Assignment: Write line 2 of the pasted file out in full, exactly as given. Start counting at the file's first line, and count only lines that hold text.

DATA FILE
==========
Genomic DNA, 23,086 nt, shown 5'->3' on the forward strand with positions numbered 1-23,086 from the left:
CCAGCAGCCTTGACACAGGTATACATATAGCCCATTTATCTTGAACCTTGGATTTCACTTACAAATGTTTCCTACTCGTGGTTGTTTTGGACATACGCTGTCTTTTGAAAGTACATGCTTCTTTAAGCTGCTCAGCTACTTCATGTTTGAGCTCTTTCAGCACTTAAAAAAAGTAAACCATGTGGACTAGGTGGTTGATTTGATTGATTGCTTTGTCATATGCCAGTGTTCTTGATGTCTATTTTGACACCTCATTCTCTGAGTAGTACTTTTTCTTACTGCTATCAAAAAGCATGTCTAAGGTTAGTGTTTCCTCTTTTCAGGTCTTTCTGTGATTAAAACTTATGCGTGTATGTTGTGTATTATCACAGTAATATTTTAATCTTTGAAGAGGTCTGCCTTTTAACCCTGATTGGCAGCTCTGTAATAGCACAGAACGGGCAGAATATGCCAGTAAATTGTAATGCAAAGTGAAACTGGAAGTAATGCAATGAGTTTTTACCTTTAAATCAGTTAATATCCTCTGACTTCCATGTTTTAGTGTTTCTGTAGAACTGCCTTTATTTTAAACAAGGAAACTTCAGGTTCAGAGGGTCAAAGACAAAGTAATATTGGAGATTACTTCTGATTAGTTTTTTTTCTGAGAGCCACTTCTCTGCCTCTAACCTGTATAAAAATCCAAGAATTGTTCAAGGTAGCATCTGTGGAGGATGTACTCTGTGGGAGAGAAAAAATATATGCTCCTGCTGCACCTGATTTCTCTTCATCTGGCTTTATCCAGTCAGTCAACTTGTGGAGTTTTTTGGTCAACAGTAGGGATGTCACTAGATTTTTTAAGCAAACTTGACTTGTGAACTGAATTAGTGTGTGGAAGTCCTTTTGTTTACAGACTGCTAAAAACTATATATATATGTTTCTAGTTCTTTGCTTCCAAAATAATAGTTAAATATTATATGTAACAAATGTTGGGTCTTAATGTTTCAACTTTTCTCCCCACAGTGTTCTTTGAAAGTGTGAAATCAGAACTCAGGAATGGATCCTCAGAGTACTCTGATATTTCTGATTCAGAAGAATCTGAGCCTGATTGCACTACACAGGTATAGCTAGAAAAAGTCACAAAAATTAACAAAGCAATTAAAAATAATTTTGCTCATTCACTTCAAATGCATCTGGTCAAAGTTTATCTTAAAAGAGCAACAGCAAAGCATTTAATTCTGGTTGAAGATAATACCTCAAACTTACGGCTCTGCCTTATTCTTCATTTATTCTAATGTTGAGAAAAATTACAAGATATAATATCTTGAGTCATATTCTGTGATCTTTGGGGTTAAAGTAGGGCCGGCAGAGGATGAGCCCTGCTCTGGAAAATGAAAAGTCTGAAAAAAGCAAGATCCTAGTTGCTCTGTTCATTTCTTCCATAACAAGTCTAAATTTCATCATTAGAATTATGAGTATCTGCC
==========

CCAGCAGCCTTGACACAGGTATACATATAGCCCATTTATCTTGAACCTTGGATTTCACTTACAAATGTTTCCTACTCGTGGTTGTTTTGGACATACGCTGTCTTTTGAAAGTACATGCTTCTTTAAGCTGCTCAGCTACTTCATGTTTGAGCTCTTTCAGCACTTAAAAAAAGTAAACCATGTGGACTAGGTGGTTGATTTGATTGATTGCTTTGTCATATGCCAGTGTTCTTGATGTCTATTTTGACACCTCATTCTCTGAGTAGTACTTTTTCTTACTGCTATCAAAAAGCATGTCTAAGGTTAGTGTTTCCTCTTTTCAGGTCTTTCTGTGATTAAAACTTATGCGTGTATGTTGTGTATTATCACAGTAATATTTTAATCTTTGAAGAGGTCTGCCTTTTAACCCTGATTGGCAGCTCTGTAATAGCACAGAACGGGCAGAATATGCCAGTAAATTGTAATGCAAAGTGAAACTGGAAGTAATGCAATGAGTTTTTACCTTTAAATCAGTTAATATCCTCTGACTTCCATGTTTTAGTGTTTCTGTAGAACTGCCTTTATTTTAAACAAGGAAACTTCAGGTTCAGAGGGTCAAAGACAAAGTAATATTGGAGATTACTTCTGATTAGTTTTTTTTCTGAGAGCCACTTCTCTGCCTCTAACCTGTATAAAAATCCAAGAATTGTTCAAGGTAGCATCTGTGGAGGATGTACTCTGTGGGAGAGAAAAAATATATGCTCCTGCTGCACCTGATTTCTCTTCATCTGGCTTTATCCAGTCAGTCAACTTGTGGAGTTTTTTGGTCAACAGTAGGGATGTCACTAGATTTTTTAAGCAAACTTGACTTGTGAACTGAATTAGTGTGTGGAAGTCCTTTTGTTTACAGACTGCTAAAAACTATATATATATGTTTCTAGTTCTTTGCTTCCAAAATAATAGTTAAATATTATATGTAACAAATGTTGGGTCTTAATGTTTCAACTTTTCTCCCCACAGTGTTCTTTGAAAGTGTGAAATCAGAACTCAGGAATGGATCCTCAGAGTACTCTGATATTTCTGATTCAGAAGAATCTGAGCCTGATTGCACTACACAGGTATAGCTAGAAAAAGTCACAAAAATTAACAAAGCAATTAAAAATAATTTTGCTCATTCACTTCAAATGCATCTGGTCAAAGTTTATCTTAAAAGAGCAACAGCAAAGCATTTAATTCTGGTTGAAGATAATACCTCAAACTTACGGCTCTGCCTTATTCTTCATTTATTCTAATGTTGAGAAAAATTACAAGATATAATATCTTGAGTCATATTCTGTGATCTTTGGGGTTAAAGTAGGGCCGGCAGAGGATGAGCCCTGCTCTGGAAAATGAAAAGTCTGAAAAAAGCAAGATCCTAGTTGCTCTGTTCATTTCTTCCATAACAAGTCTAAATTTCATCATTAGAATTATGAGTATCTGCC